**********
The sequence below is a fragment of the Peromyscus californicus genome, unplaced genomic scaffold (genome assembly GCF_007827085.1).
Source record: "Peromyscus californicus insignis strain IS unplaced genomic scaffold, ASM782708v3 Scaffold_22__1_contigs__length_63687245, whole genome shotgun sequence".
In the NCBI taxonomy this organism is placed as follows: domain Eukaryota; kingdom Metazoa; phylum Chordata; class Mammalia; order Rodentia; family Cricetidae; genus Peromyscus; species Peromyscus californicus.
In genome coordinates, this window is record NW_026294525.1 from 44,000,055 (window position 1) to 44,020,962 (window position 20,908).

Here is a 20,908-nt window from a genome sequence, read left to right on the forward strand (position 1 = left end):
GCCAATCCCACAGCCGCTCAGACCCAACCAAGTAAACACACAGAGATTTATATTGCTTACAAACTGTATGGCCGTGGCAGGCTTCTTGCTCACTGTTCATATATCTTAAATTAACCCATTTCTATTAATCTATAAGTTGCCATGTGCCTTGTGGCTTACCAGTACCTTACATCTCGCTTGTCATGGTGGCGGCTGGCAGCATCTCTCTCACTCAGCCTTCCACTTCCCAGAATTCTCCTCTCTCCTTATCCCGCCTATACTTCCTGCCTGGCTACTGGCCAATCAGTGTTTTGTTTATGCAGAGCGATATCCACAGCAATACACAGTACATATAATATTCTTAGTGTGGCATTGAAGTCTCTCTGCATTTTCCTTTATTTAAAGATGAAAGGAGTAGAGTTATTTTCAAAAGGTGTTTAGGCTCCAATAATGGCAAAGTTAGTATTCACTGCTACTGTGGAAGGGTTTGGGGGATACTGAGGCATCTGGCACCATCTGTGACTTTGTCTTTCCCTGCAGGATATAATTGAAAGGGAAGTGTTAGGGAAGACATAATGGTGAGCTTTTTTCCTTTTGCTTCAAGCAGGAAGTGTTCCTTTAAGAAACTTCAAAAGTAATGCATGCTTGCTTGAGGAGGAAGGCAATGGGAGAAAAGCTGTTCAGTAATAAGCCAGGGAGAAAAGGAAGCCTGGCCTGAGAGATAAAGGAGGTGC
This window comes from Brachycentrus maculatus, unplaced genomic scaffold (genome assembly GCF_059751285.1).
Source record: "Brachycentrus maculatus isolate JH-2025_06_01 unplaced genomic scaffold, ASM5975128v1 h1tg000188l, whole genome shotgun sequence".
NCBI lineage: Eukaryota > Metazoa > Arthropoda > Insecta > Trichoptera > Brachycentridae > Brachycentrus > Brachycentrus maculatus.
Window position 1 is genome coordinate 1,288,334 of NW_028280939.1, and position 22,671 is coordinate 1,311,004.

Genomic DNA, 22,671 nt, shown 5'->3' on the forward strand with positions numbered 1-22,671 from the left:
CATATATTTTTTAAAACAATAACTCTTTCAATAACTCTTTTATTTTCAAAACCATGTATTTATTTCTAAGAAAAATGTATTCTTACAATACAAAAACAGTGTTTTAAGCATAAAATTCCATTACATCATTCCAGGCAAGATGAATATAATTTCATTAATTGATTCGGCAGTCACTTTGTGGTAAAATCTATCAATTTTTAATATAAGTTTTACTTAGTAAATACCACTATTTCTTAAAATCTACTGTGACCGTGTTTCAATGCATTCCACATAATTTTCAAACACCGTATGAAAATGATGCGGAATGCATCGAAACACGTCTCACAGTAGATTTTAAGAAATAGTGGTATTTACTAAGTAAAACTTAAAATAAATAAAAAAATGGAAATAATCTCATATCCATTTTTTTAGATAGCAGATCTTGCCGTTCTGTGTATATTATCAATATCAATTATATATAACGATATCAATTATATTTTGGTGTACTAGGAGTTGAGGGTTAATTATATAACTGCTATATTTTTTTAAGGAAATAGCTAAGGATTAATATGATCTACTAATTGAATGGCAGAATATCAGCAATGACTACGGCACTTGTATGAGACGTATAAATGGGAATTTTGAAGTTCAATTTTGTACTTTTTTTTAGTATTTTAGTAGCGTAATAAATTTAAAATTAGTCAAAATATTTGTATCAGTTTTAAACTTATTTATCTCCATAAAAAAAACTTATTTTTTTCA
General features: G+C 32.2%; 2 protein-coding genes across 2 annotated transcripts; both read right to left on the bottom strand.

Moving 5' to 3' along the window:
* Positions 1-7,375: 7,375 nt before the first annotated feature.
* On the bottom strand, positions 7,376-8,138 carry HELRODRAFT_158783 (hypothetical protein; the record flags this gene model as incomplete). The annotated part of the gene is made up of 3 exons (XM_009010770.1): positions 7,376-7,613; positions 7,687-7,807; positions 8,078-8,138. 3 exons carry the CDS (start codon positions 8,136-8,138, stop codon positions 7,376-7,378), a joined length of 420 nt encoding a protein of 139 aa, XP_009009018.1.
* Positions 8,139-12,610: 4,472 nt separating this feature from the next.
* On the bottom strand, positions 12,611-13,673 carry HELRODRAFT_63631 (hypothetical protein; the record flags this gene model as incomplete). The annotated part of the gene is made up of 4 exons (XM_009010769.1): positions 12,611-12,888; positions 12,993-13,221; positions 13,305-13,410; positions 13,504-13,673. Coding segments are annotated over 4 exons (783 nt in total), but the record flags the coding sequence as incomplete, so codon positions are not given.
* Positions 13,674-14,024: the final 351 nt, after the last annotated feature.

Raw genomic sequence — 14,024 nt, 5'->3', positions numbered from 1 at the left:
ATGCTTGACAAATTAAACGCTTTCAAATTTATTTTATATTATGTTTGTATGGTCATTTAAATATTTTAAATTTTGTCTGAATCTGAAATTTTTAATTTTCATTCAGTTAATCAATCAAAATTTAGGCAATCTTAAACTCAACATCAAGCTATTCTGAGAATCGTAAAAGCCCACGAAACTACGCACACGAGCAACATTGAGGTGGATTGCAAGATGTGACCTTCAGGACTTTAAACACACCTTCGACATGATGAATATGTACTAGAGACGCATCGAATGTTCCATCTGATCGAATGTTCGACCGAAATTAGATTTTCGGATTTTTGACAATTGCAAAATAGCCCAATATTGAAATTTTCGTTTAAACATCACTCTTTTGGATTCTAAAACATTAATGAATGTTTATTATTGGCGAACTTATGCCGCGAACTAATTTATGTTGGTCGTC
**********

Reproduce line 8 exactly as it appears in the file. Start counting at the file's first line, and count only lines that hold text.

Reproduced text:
Source record: "Brachycentrus maculatus isolate JH-2025_06_01 unplaced genomic scaffold, ASM5975128v1 h1tg000188l, whole genome shotgun sequence".